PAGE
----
Author Topic: Bridal Showers? (UK)  (Read 6679 times)

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Saffy

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Re: Bridal Showers? (UK)
« Reply #30 on: March 24, 2012, 06:40:03 PM »
Baby showers are doing the 'creep' in NZ also - I hate it because people don't understand the etiquette that goes hand in hand with it in the US, and throw them for themselves. I am far from pregnant and I've already firmly told DH I will NOT be having one! A 'welcome to the world, baby' BBQ perhaps, some weeks (months?) after the birth.

Bridal showers...no. Usually the bride doesn't pay anything for the hen's do. I ended up buying the food (not expensive!) the day before for mine, as the organizing friend had a nasty freak accident, but that didn't worry me at all - my girls planned an amazing day out on a yacht, with Champagne and delicious food - it was absolutely perfect, with the exception of friend's nasty accident! I wore a sash and a veil, provided by amazing organizing friend.  :)

scotcat60

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Re: Bridal Showers? (UK)
« Reply #31 on: May 22, 2012, 11:32:37 AM »
In the UK we don't generally do Bridal showers, but I read in the paper this week that "reveal the sex of your baby  when you cut into a cake to see if the icing is pink or blue" parties have been held, and are on the up, and for very high prices. Personally, I'd rather spend the money on stuff for the baby, but to each his own.

jaxsue

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Re: Bridal Showers? (UK)
« Reply #32 on: May 23, 2012, 11:08:07 AM »
I'm American born-and-raised, but I really, really envy the UKers (is that even a word?); I really detest the evolution of showers/celebrations in the US. Not saying that every celebration is OTT, but more and more it's that way. Maybe it's because I was raised by Canadians who were Anglo-philes - that might color my POV. In fact, I'm sure it colors my POV. The culture in which I was raised discouraged being showy and attention-seeking. YMMV.

When I was in N. Ireland my host was invited to a birthday party at a pub. I was not sure if it was polite for me to go, and without a gift. As PPs here have said, no gift, no problem. I went and it was so much fun. It was about 50 people at the pub, lots of shandies, and lots of fun. So much better than your average "look at me!!" American birthday party.

FTR, there is good and bad in every culture. There are just times when I feel like a fish out of water, even though I was born here.

Sharnita

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Re: Bridal Showers? (UK)
« Reply #33 on: May 23, 2012, 05:28:58 PM »
You might just be hanging out with the wrong Americans because what you describe is pretty much my expereince for adult birthdays in America.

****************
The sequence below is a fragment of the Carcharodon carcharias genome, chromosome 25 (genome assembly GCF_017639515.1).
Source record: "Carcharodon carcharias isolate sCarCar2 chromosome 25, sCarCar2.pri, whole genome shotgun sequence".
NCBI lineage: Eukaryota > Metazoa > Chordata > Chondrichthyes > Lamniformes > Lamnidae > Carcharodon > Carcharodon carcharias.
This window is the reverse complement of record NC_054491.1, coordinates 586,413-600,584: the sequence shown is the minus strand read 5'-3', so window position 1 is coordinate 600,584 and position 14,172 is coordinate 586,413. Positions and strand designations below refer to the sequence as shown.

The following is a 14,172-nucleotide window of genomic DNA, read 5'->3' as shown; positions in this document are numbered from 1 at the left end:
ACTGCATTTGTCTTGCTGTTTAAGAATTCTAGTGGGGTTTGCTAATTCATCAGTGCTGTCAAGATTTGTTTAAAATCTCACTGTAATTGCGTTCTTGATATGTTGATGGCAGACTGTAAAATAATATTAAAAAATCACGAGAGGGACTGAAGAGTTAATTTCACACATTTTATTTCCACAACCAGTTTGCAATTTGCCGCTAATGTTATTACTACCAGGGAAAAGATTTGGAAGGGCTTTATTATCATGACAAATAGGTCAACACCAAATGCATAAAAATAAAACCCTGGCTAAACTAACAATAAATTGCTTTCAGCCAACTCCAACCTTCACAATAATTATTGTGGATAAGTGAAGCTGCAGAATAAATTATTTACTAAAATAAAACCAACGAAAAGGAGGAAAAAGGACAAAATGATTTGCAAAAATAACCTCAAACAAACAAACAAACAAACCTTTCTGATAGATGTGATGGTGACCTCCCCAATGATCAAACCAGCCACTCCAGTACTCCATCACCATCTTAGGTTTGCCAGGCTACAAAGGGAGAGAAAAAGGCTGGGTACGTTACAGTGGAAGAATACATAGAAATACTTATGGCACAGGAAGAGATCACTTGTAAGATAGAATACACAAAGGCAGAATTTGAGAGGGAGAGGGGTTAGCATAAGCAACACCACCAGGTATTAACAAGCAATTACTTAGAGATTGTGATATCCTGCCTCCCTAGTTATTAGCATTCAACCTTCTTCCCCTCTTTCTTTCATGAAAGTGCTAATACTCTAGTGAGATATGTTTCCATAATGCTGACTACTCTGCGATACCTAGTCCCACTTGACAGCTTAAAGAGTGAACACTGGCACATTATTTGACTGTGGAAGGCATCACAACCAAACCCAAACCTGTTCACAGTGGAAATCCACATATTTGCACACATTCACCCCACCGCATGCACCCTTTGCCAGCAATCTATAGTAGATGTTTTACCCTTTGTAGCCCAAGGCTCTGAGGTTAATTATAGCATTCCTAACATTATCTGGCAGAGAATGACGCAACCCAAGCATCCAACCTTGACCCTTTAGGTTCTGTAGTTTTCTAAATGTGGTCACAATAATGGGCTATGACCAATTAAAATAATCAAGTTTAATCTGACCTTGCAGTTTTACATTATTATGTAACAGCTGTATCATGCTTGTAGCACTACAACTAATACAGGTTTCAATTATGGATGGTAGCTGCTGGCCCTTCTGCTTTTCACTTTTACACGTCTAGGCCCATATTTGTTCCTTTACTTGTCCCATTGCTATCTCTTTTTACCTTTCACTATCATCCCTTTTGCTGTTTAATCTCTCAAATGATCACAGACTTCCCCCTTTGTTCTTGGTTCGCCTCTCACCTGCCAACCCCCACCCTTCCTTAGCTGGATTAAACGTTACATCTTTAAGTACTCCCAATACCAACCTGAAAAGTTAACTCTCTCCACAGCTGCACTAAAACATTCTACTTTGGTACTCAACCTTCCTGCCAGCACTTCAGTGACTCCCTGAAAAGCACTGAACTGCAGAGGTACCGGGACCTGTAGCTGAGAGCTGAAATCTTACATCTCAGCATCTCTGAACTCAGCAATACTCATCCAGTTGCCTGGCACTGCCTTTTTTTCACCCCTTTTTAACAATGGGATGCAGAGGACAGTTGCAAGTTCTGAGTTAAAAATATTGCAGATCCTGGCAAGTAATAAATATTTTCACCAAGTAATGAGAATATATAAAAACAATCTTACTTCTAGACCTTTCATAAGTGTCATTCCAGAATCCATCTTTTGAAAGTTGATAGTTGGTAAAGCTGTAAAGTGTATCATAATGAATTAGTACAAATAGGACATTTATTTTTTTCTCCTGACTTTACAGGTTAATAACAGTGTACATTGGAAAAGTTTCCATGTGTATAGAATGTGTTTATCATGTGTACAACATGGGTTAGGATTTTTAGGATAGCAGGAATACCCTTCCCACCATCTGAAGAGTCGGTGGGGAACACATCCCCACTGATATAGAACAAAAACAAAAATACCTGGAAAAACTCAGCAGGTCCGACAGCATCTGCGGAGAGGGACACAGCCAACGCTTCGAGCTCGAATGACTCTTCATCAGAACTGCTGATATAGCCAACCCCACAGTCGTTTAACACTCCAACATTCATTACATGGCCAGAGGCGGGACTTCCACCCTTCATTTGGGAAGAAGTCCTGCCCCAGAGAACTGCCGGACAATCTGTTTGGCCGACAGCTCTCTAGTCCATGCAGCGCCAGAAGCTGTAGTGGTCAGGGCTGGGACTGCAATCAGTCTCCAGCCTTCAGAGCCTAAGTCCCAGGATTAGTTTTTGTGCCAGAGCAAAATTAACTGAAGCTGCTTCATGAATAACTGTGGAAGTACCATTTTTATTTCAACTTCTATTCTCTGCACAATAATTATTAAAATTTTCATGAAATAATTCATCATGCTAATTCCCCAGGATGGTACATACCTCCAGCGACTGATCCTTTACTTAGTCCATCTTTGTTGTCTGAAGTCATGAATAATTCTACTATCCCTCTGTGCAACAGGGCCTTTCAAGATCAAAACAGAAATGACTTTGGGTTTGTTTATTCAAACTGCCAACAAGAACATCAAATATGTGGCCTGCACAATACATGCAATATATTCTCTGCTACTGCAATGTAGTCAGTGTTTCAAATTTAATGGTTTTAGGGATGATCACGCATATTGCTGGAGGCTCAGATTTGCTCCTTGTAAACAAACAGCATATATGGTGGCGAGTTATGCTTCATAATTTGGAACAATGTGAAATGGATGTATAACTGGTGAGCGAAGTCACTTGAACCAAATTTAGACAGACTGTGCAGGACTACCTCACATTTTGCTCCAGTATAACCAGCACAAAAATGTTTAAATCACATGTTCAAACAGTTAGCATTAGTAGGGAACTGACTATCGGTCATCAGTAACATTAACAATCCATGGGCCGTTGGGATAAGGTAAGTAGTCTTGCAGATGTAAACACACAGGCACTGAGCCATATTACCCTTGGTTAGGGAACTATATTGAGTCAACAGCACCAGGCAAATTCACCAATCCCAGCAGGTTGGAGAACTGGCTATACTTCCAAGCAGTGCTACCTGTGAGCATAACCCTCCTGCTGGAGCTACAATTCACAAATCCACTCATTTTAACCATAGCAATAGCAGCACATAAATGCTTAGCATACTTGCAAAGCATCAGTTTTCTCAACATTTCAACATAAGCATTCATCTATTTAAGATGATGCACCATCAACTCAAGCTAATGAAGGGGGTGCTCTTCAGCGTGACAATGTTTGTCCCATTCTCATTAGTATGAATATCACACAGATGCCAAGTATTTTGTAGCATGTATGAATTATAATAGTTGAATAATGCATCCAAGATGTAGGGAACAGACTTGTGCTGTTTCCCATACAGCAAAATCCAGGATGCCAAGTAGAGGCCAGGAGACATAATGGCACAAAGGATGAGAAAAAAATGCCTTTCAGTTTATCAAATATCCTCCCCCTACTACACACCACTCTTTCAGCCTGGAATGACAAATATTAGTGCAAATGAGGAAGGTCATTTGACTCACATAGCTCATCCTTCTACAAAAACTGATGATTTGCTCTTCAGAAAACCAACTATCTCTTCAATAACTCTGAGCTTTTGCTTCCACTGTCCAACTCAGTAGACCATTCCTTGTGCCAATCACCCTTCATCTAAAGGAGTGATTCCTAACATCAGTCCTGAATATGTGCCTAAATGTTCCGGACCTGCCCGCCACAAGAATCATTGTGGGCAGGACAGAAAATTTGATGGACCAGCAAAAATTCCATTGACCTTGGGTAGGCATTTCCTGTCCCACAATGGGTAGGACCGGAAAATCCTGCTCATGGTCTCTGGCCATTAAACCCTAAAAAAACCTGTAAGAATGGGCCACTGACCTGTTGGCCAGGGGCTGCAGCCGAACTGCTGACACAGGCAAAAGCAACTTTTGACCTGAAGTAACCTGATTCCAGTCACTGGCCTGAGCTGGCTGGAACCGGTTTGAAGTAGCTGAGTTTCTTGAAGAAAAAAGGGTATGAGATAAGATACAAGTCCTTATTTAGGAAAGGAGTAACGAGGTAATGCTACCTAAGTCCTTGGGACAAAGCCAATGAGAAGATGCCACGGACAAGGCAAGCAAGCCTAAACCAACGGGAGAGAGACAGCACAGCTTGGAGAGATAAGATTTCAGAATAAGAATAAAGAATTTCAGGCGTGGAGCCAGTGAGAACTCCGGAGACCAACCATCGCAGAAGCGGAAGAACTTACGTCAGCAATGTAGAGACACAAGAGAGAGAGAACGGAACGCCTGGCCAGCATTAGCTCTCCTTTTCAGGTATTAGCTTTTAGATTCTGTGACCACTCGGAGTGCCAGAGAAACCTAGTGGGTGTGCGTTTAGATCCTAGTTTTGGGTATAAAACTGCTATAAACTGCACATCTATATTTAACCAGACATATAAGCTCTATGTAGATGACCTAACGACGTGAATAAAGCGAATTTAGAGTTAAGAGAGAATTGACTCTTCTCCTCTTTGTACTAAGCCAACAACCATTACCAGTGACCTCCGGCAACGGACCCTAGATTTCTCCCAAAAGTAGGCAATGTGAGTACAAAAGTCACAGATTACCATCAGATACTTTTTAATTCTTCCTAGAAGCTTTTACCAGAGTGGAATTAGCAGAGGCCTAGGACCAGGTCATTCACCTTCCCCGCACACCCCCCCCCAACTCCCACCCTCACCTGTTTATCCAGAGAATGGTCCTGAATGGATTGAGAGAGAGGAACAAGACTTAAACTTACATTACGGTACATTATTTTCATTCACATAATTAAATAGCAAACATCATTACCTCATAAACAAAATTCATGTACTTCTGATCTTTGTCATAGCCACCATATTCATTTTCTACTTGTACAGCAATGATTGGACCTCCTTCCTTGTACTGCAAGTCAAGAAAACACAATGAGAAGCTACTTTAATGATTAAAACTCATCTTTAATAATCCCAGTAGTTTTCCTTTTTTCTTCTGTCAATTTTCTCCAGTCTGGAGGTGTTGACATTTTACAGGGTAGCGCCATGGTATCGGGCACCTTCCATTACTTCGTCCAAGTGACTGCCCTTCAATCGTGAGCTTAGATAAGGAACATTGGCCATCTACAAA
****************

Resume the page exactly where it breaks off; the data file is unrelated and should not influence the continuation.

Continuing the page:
jaxsue

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Re: Bridal Showers? (UK)
« Reply #34 on: May 23, 2012, 07:54:54 PM »
You might just be hanging out with the wrong Americans because what you describe is pretty much my expereince for adult birthdays in America.

You have a point. In my "new" (as in NJ/NY) friends it's more the UK way. Where I lived before it was more of the gift-grab thing.

Margo

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Re: Bridal Showers? (UK)
« Reply #35 on: May 24, 2012, 09:27:05 AM »
Going back a post or two - I don't think what Tilt Fairy describes re: stag & hen nights in the UK  is the norm - there are certianly lots of people who do have expensive and extended holidays, but I wouldn't say it's the majority.

I'm at an age where a LOT of my friends have been getting married over the past 10 years, and I can't think of a single couple who have had anything like that. Mostly it's been more low key; a spa day, meal out, on one ocassion a weekend in a rented cottage with lots of nice food & wine. I don't know anyone who had limos or matching outfits or anything like that.

Of course, a lot depends on your friends and their tastes, and equally, groups dressed up with L-plates & tiaras etc are very visible, so perhaps make it seem more common than it is.

My sister is getting married this summer - her hen do involves a group of us having a spa-weekend - we have booked a deal that gives us B&B & evening meal at a spa hotel, with full access to the sap and one treatment each. Including travel, it will work out at about 130 each plus whatever anyone choses to spend on extra spa treatments, and the cost of lunch which isn't included in the pacakge. Most of the hen parties I have been to have involved a single evening out, usually nice meal followed by a club.

I's really gald we don't do showers  - having a party specifically aimed at gift giving seems really uncomfortable to me..